Greek right and left

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Alexis Tsipras was sworn in as Greek Prime Minister by President Karolos Papoulias, reflecting the anti-bailout frame of mind of his compatriots.

Greeks are fed up with the fiscal hawks who pilot the neo-liberal political course in Europe. The Greek electorate’s rejection of Europe’s stringent manner of dealing with the fallout of the financial crisis (2008-2014) led to the triumphal electoral victory of Tsipras. Greece is in no mood to compromise with Europe, a continent that speaks of the urgent need to restore confidence in the Greek economy.

The leader of the Coalition of the Radical Left (SYRIZA), 40, is the youngest premier in Greek history since 1865, therefore his people need a convincing vision of the country’s future. He is young and full of hope, brimming with optimism. The question uppermost in people’s minds is how a leftist president can lead a country with a market economy in which private initiative is what drives the system.

Curiously, SYRIZA is aligned to the right-wing Independent Greeks (ANEL). The two parties have nothing in common ideologically, except their mutual animosity to the economic austerity programme enforced by the International Monetary Fund and the European Central Bank.

Significantly, his first act was to lay a wreath on the National Resistance Memorial in Kaisariani where more than 200 Communists were executed by the Nazis in May 1944.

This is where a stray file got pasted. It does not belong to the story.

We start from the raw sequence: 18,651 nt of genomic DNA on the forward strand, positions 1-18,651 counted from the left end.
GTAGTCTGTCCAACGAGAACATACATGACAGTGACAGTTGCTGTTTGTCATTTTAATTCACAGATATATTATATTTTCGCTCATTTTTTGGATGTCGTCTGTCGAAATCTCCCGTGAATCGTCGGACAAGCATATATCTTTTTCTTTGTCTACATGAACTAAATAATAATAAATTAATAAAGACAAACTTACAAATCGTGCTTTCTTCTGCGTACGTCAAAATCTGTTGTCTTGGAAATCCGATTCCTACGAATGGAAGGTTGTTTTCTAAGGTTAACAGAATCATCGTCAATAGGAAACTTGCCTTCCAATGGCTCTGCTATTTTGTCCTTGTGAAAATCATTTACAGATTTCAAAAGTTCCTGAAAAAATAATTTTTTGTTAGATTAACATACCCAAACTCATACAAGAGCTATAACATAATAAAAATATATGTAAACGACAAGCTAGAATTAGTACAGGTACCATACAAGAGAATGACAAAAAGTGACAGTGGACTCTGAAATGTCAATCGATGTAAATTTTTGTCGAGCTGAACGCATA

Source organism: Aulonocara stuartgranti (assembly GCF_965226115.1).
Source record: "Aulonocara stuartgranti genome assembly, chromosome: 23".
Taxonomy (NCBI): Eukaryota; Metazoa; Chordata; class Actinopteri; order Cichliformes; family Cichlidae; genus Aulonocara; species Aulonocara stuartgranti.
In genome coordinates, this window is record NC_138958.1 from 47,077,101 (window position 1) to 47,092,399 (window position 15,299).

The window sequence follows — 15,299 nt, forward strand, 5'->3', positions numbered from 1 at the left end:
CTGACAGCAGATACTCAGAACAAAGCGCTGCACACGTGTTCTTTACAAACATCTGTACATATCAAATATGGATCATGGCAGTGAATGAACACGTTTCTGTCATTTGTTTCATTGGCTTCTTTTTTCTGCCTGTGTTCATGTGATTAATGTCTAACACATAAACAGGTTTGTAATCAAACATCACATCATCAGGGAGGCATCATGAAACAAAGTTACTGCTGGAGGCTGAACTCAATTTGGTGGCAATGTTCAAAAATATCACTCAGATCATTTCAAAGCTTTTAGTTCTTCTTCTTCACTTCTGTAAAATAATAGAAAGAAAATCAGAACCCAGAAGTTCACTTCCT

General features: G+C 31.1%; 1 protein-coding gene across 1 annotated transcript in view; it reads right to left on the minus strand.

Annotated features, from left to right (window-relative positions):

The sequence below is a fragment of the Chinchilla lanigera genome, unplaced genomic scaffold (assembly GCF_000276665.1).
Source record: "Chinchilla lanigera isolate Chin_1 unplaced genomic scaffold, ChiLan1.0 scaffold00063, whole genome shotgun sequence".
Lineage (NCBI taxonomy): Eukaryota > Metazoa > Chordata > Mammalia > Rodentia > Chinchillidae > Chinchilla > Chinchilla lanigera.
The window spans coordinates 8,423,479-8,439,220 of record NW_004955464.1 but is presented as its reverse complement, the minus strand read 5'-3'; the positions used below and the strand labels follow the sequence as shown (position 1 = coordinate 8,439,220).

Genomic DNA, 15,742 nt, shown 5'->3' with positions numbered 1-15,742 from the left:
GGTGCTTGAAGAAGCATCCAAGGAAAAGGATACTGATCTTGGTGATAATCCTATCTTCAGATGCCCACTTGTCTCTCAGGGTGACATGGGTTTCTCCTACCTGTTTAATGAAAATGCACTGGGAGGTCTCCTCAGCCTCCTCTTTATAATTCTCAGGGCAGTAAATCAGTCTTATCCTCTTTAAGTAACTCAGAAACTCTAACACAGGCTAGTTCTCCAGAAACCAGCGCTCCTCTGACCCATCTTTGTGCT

Four decades after the restoration of democracy, Greece is embarking on a new beginning, and a majority of the 9.8 million Greek voters wanted radical change. The challenge now is to deliver better public services while simultaneously stabilizing Greece’s gross public debt.

A more calibrated approach to running the country is sorely needed. The statistics are scary. Bailout loans are 240 billion euros. A fourth of Greeks are jobless, the highest unemployment rate in the European Union. A third of Greeks do not have health benefits either.

Greek economic policy is the trickiest to interpret in the EU and SYRIZA, an anti-austerity party, at the helm of the country’s economic policy cannot remain opaque. Tsipras, after all, represents those oppressed by austerity measures in the countries of European Union, and especially the southern European nations which are the relatively poor countries of the Mediterranean. Public debt stands at 316 billion euros, or 176 per cent of Greece’s gross domestic product, the highest in the euro-zone.

Tsipras is an atheist, and the first to take a civil rather than a religious oath of office. His partner is electrical and computer engineer Peristera Batziana and the only Greek First Lady to date who is unwed.

The Maximos Mansion, the official residence of Greek prime ministers, will never be the same again. The couple live together with their two sons. Tsipras is something of a novelty in a country traditionally more accustomed to conservatism.

The Greek poll provided a national identity test of sorts and conservatives have been forced on to the defensive. There are, of course, still questions about whether or not Greece will remain in the euro-zone. There are no signals as yet that Tsipras would change his track. On a more optimistic note, Greek bond yields have risen 50 basis points to 9.35 per cent.